The first issue then is whether the fact that the County Attorney incurred any necessary costs in defending Burghart and Carpenter means that those costs may not be taxed. Kloberdanz relies on Murkeldove v. Astrue[11] to support his position that the costs may not be taxed. In Murkeldove, the Fifth Circuit held that an award of fees under the Equal Access to Justice Act was appropriate where the individual claimants had contingency fee agreements obligating them to pay fees to their counsel. The Murkeldove court did not consider awards of costs pursuant to Rule 54(d) and 28 U.S.C. § 1920.

         Kloberdanz cites Centennial Archaeology, Inc. v. AECOM, Inc.[12] That case is also distinguishable. It dealt with the award of attorneys' fees pursuant to Fed.R.Civ.P. 37(a)(5)(A). The case does not address the taxation of costs in favor of a prevailing party.

         The next case cited by Kloberdanz is Trugreen Cos. L.L.C. v. Mower Bros., Inc.[13]There, the issue was whether prevailing litigants could recover fees and costs under a contractual provision and pertinent state statutes. The case does not discuss the taxation of costs under Rule 54(d) and 28 U.S.C. § 1920.

         The last case cited by Kloberdanz, Vasquez v. Commissioner, [14] is also distinguishable. It addressed the application of statutory provisions not involved in the case at bar. It did not address taxation of costs pursuant to Rule 54(d) and § 1920.

         To be sure, the cases discussed above can be read to suggest that one can “incur” an expense only if one is personally responsible for paying the expense, but such a generality is not dispositive here. The complement to § 1920, 28 U.S.C. § 1924, refers to costs “necessarily incurred, ” but it does not say incurred by whom. It is not obvious that where, as here, costs necessarily incurred are paid by a prevailing parties' insurer they should not be taxed. If the individual defendant must be personally responsible for paying the costs, then an award of costs pursuant to Rule 54(d) and 28 U.S.C. § 1920 would in some instances turn not on whether a cost was necessarily incurred, but on whether the prevailing defendant had insurance. In Manor Healthcare Corp. v. Lomelo, [15] the Eleventh Circuit considered whether a prevailing party who was insured could recover costs paid by the insurer. Noting that it had not “previously addressed whether a prevailing party to a lawsuit may recover costs paid by a person or entity not a party to the lawsuit, ”[16] the federal court cited with approval a decision by the Florida Supreme Court, Aspen v. Bayless, [17] which held that a prevailing party is not foreclosed from recovering costs when those costs were paid by a third party. The Lomelo court went on to explain that preventing a prevailing party whose costs were paid by an insurer from recovering those cost under Rule 54(d) would run afoul of the presumption that a prevailing party is entitled to recover costs and “would also allow plaintiffs to bring lawsuits against insured defendants without incurring litigation costs after losing on the merits.”[18]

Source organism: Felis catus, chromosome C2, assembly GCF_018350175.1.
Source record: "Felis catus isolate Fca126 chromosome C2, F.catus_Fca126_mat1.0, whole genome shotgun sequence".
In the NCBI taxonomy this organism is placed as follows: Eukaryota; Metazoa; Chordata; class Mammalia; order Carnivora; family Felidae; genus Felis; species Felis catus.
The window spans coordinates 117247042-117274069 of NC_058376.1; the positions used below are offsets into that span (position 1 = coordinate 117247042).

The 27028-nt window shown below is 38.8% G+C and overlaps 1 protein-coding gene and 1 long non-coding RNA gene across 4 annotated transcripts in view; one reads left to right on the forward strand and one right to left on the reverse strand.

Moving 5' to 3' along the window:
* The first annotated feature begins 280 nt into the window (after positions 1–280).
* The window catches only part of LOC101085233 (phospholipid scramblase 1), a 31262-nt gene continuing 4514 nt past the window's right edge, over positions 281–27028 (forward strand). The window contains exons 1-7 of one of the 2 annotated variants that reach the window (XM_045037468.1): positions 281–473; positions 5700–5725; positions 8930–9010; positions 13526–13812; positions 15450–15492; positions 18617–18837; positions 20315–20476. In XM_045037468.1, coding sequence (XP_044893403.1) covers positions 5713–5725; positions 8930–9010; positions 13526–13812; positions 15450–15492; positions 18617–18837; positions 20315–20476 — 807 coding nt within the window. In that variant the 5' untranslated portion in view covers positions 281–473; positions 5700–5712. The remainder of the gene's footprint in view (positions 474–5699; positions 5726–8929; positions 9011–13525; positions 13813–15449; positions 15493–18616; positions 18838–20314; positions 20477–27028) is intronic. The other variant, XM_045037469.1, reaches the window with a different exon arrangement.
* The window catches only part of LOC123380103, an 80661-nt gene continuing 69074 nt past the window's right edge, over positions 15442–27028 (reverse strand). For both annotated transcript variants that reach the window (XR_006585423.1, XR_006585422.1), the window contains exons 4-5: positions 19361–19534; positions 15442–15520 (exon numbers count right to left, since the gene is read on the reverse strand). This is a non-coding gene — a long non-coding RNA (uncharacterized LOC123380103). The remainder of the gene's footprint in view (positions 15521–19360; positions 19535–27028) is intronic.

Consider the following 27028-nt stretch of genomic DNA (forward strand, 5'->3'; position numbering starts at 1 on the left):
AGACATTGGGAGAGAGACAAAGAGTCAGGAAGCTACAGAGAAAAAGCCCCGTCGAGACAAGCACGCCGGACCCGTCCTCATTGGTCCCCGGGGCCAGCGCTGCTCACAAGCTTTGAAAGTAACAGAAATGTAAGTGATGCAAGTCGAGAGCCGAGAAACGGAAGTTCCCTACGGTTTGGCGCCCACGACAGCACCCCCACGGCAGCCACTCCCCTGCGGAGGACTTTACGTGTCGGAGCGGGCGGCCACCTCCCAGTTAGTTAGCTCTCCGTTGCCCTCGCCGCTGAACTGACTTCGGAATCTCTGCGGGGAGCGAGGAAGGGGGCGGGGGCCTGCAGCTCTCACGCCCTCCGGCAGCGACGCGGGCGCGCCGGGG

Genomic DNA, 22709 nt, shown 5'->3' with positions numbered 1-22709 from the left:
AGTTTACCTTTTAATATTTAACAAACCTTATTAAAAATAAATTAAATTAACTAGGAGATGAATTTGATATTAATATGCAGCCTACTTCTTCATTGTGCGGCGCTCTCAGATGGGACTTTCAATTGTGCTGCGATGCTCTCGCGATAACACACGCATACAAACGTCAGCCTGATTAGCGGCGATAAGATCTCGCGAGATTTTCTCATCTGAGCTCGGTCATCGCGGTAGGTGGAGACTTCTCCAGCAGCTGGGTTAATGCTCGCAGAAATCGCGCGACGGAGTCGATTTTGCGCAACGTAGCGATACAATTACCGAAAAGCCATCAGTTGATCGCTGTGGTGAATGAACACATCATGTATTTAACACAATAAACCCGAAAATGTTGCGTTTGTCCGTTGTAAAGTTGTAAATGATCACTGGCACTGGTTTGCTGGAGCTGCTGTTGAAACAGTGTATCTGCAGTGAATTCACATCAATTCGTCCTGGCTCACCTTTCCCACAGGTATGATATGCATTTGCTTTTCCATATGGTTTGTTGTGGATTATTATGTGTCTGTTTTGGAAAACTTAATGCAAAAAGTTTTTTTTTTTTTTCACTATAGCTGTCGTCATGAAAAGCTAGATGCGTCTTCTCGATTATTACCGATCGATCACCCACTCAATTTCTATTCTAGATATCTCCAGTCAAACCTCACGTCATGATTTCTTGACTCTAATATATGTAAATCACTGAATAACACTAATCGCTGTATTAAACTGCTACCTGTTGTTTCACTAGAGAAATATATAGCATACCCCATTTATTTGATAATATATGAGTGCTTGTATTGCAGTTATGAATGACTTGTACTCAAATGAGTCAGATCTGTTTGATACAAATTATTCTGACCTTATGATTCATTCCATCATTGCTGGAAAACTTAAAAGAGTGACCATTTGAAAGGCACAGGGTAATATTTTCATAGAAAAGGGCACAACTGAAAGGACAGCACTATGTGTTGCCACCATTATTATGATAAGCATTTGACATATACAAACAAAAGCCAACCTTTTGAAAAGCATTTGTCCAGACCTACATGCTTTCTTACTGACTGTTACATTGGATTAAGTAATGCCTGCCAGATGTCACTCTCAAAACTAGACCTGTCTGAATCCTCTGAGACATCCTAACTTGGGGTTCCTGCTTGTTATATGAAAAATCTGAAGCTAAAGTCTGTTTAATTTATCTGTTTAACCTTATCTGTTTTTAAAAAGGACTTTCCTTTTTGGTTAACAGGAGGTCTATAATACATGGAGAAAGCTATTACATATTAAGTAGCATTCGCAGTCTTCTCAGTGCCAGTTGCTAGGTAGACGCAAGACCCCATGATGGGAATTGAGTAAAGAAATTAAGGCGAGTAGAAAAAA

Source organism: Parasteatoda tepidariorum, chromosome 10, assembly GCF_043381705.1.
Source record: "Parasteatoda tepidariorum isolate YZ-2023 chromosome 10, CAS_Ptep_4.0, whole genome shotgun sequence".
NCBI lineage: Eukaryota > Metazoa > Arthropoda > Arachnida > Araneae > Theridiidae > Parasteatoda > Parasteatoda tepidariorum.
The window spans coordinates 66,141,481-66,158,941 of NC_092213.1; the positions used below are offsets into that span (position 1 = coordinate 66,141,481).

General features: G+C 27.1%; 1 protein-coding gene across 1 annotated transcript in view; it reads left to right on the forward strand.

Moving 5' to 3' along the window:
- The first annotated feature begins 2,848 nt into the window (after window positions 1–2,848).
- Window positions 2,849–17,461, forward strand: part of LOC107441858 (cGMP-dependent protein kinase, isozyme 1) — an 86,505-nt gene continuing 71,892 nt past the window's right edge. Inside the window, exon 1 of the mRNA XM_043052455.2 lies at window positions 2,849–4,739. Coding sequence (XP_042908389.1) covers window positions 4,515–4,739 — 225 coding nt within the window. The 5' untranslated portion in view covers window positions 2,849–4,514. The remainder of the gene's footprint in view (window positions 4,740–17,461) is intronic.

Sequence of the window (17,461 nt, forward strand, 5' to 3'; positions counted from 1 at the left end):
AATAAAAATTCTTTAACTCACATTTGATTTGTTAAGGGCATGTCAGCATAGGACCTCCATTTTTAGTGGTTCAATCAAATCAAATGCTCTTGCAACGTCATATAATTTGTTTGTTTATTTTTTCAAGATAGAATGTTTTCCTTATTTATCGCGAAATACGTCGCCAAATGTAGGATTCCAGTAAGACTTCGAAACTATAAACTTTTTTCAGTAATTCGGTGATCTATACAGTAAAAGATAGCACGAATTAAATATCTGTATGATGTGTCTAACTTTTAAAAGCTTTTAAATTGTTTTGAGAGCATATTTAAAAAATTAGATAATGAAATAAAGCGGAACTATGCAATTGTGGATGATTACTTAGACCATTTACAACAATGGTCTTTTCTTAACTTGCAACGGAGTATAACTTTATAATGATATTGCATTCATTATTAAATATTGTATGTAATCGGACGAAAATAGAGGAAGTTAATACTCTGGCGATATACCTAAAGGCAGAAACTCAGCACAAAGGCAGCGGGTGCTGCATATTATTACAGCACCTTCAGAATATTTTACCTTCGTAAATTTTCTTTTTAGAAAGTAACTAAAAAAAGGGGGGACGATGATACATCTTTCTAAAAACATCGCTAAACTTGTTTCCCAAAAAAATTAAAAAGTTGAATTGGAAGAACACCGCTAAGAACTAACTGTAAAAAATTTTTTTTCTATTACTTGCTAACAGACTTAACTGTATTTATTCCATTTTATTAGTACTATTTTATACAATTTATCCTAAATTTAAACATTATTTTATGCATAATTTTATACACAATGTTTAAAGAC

More recently the Ninth Circuit addressed a trial court's award of costs to a prevailing defendant in Taniguchi v. Kan.Pacific Saipan, Ltd.[19] As in the case at bar, the prevailing tort defendant's costs were paid by its insurer. Echoing Lomelo, the Ninth Circuit explained that denying the award “punishes a prevailing party for being insured and violates the provisions and intent of Rule 54(d) of the Federal Rules of Civil Procedure, which directs the award of costs to a prevailing party. Thus, we hold that Kan.Pacific was entitled to seek an award of costs even though the cost of litigation was paid by its insurer.”[20] In light ...